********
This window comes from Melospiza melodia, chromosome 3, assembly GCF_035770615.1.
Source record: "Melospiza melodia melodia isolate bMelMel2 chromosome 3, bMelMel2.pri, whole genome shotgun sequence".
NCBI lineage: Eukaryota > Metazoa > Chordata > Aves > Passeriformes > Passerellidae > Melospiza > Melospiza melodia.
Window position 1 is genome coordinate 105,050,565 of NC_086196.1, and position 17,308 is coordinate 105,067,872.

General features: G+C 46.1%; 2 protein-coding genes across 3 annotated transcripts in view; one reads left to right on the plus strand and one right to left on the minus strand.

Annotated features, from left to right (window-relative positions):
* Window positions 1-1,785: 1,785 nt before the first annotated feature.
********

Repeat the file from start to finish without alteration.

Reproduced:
This window comes from Melospiza melodia, chromosome 3, assembly GCF_035770615.1.
Source record: "Melospiza melodia melodia isolate bMelMel2 chromosome 3, bMelMel2.pri, whole genome shotgun sequence".
NCBI lineage: Eukaryota > Metazoa > Chordata > Aves > Passeriformes > Passerellidae > Melospiza > Melospiza melodia.
Window position 1 is genome coordinate 105,050,565 of NC_086196.1, and position 17,308 is coordinate 105,067,872.

General features: G+C 46.1%; 2 protein-coding genes across 3 annotated transcripts in view; one reads left to right on the plus strand and one right to left on the minus strand.

Annotated features, from left to right (window-relative positions):
* Window positions 1-1,785: 1,785 nt before the first annotated feature.